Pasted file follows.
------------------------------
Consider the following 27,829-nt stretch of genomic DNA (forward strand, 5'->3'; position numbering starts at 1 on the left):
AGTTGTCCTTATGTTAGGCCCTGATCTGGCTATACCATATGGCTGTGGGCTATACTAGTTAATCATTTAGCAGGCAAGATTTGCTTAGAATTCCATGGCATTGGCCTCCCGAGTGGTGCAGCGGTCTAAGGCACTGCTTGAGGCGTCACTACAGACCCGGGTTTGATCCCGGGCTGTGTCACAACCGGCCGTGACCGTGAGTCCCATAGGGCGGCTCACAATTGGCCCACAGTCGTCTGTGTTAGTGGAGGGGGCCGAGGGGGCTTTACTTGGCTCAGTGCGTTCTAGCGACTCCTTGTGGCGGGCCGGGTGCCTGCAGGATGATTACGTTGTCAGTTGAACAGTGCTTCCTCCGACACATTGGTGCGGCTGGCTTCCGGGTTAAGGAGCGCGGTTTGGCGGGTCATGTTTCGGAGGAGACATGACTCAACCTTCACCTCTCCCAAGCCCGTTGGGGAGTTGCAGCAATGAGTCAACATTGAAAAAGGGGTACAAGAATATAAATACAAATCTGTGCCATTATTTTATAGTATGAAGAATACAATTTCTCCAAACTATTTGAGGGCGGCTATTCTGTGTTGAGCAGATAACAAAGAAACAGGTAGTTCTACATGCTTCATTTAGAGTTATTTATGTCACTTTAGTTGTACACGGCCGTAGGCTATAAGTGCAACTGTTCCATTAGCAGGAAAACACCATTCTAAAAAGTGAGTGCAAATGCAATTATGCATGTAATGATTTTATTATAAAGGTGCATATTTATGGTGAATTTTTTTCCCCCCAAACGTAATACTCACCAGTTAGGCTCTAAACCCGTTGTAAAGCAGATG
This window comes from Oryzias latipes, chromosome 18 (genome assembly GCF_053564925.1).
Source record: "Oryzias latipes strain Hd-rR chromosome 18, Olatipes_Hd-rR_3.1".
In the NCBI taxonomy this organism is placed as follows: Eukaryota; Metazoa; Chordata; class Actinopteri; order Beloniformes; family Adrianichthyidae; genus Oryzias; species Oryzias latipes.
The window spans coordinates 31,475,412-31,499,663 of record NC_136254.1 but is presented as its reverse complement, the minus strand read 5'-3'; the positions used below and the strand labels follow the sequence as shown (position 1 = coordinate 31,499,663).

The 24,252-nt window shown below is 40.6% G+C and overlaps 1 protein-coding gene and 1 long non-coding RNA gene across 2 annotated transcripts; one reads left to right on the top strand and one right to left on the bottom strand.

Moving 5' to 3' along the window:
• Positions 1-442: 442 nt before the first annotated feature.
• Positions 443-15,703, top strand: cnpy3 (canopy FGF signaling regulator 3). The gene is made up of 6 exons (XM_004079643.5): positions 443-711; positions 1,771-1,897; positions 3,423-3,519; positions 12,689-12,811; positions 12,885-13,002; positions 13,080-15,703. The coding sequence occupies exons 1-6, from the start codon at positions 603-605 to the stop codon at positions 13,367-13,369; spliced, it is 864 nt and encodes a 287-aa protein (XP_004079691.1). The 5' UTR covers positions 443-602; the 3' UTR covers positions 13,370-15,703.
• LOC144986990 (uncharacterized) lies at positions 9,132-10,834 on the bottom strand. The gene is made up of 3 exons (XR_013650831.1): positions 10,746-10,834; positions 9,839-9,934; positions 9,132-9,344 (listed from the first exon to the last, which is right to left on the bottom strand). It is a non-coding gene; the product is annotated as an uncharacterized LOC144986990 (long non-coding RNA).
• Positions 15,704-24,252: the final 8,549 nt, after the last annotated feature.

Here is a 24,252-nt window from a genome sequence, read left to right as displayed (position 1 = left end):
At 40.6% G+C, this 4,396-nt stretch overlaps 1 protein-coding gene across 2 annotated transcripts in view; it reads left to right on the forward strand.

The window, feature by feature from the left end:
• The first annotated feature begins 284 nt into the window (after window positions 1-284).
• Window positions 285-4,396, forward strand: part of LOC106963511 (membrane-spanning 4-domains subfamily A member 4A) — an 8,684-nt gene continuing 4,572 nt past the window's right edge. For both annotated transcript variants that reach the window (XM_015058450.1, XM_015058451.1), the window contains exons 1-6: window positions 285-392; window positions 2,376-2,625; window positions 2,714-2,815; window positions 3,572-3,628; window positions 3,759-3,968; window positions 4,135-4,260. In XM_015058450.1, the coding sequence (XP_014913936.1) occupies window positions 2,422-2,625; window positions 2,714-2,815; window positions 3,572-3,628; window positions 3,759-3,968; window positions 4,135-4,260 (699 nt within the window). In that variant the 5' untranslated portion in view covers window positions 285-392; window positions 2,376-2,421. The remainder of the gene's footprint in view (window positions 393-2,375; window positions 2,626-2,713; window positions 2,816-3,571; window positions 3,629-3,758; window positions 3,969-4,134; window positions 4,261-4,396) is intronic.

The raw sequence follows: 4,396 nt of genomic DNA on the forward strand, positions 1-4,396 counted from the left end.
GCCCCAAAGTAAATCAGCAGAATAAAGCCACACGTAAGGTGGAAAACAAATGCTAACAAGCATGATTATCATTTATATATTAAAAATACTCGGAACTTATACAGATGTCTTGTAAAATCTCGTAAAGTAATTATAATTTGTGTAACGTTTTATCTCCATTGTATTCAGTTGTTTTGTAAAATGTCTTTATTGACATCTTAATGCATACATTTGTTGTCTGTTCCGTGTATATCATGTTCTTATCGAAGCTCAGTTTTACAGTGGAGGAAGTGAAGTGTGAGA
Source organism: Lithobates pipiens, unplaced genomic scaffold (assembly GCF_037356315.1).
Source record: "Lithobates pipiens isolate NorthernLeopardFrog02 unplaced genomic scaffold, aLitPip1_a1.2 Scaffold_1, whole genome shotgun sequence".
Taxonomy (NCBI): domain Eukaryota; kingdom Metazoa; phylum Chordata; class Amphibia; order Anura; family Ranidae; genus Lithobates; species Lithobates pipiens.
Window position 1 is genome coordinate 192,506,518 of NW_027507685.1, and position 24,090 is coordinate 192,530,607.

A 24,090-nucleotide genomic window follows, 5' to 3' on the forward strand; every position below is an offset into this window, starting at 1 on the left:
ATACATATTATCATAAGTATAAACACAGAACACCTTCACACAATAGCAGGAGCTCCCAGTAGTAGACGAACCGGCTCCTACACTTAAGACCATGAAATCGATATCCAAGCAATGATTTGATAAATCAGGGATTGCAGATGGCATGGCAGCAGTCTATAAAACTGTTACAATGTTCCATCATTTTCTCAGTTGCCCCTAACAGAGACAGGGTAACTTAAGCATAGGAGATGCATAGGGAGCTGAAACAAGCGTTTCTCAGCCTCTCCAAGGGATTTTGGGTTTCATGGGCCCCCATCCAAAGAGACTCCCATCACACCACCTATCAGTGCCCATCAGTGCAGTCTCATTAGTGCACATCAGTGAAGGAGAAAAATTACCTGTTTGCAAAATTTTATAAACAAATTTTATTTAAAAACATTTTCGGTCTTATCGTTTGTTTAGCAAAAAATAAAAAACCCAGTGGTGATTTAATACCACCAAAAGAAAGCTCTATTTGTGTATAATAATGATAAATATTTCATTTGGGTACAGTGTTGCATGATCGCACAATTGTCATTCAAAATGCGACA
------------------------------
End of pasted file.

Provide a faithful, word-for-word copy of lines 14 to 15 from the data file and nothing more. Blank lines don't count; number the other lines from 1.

At 40.6% G+C, this 4,396-nt stretch overlaps 1 protein-coding gene across 2 annotated transcripts in view; it reads left to right on the forward strand.

The window, feature by feature from the left end: